Basic statistics problems make up about 4.1% of all the problems of the SAT Math Calculator section, and provide a basis of knowledge for more advanced statistics questions, which make up another 3.3% of the calculator section. This might sound intimidating, but like most math, you just have to break it into its core components. Here’s what you need to know about the Math SAT’s statistics questions.

## Mean

As far as SAT statistics questions go, the mean is probably the simplest. The mean is what many questions on the SAT are asking for when they ask for the “average.” You find the mean by adding the data up and then dividing that by the number of data points.

Sometimes, questions on the SAT will give you the mean, and all the info except for one of the values in the original dataset and ask you to find the missing value. In that case, set up the equation, but replace the missing data point with an ‘x’ and the mean with the mean given. Anything is possible with a little applied algebra.

## Median

The median is the “middle value” when data is ordered low to high. There’s only one median per data set. If the data set has an even number of values, there will be two “middle values.” In that case, find the average of those two values.

Sometimes on the Math SAT, they will have a frequency table or graph instead of giving you a list of numbers. In a frequency table, they give you a list of numbers, and then tell you how often they appear in the data set. If that’s the case, you can count inwards to find the middle value using the frequencies. If you have to write out the sorted data set, that’s fine. You want to aim for accuracy here.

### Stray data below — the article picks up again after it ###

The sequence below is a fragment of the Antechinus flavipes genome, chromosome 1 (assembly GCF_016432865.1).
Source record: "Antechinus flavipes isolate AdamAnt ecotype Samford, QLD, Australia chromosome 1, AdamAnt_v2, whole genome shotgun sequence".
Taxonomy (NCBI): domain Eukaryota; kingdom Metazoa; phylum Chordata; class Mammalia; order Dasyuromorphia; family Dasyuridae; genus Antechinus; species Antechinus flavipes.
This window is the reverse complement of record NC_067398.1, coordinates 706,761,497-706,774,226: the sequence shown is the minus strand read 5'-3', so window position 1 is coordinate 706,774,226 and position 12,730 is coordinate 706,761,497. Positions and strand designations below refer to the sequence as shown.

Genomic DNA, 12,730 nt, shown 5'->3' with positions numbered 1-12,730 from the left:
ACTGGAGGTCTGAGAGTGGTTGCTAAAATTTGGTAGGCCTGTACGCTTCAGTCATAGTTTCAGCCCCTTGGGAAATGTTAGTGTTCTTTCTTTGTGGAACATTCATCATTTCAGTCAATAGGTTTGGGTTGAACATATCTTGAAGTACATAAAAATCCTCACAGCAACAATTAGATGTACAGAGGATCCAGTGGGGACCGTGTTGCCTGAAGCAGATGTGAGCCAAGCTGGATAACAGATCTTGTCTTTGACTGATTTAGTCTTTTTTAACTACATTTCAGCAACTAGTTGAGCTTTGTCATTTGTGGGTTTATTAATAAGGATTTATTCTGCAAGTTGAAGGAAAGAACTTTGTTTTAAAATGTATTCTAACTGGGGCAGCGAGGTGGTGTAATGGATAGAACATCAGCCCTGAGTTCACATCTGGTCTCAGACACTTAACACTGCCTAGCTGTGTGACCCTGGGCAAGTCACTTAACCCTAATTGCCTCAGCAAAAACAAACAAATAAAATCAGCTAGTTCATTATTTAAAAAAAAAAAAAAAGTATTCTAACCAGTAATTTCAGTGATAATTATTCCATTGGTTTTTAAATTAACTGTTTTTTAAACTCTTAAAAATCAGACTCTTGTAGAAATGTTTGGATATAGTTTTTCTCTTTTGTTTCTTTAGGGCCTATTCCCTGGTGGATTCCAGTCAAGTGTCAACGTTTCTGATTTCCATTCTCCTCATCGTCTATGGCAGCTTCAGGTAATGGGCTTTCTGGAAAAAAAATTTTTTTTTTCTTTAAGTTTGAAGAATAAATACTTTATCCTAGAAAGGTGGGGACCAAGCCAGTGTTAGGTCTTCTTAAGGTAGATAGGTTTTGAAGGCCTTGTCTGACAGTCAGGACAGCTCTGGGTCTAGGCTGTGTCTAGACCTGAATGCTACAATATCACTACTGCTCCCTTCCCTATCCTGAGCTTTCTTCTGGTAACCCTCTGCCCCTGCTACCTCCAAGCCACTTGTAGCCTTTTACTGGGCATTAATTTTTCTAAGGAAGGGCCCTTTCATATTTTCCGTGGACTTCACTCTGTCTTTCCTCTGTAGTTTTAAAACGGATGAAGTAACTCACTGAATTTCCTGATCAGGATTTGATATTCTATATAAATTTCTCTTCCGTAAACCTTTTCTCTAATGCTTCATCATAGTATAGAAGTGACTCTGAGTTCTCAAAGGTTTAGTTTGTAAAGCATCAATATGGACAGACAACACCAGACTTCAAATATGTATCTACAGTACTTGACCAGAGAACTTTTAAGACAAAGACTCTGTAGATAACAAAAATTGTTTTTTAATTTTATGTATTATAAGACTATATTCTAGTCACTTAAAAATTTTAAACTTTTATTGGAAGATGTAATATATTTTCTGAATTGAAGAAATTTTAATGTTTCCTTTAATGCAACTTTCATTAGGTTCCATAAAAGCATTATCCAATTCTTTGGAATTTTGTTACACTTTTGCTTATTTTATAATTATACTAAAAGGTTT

## Mode

The mode is the number which appears the most in a data set. There can be more than one mode if there are multiple numbers that tie for most common.

If this is a frequency table, it will be the value with the highest frequency, because that value will appear the most in the data set.

## Range

The range is the difference between the highest and lowest values. Think of it as the distance between the most extreme values. If the lowest number in a set is 5, and the highest is 15, then the range will be 10. There’s no such this as a negative range, as it’s a distance. -5 and -10 are only 5 apart, so the range of a dataset with those two numbers as the extremes would be 5.

## Standard Deviation

Saving the hardest concept for last, the standard deviation is the average distance of the data from the set’s average. Now, good news, they’ll never ask you to calculate the standard deviation on the SAT. What you need to know is that if a set is more spread out, the standard deviation will be bigger, because it will deviate more; if the data is more clustered together, the standard deviation will be smaller. Also, a data set that’s all made up of one number has a standard deviation of zero, because it doesn’t deviate at all.

If you want more SAT Math help, including a breakdown of the Math SAT by subject and targeted practice questions, check out our Math Mastery SAT books. They not only break down the SAT’s tricks, but cover everything you’ll need to know to ace the Math SAT!

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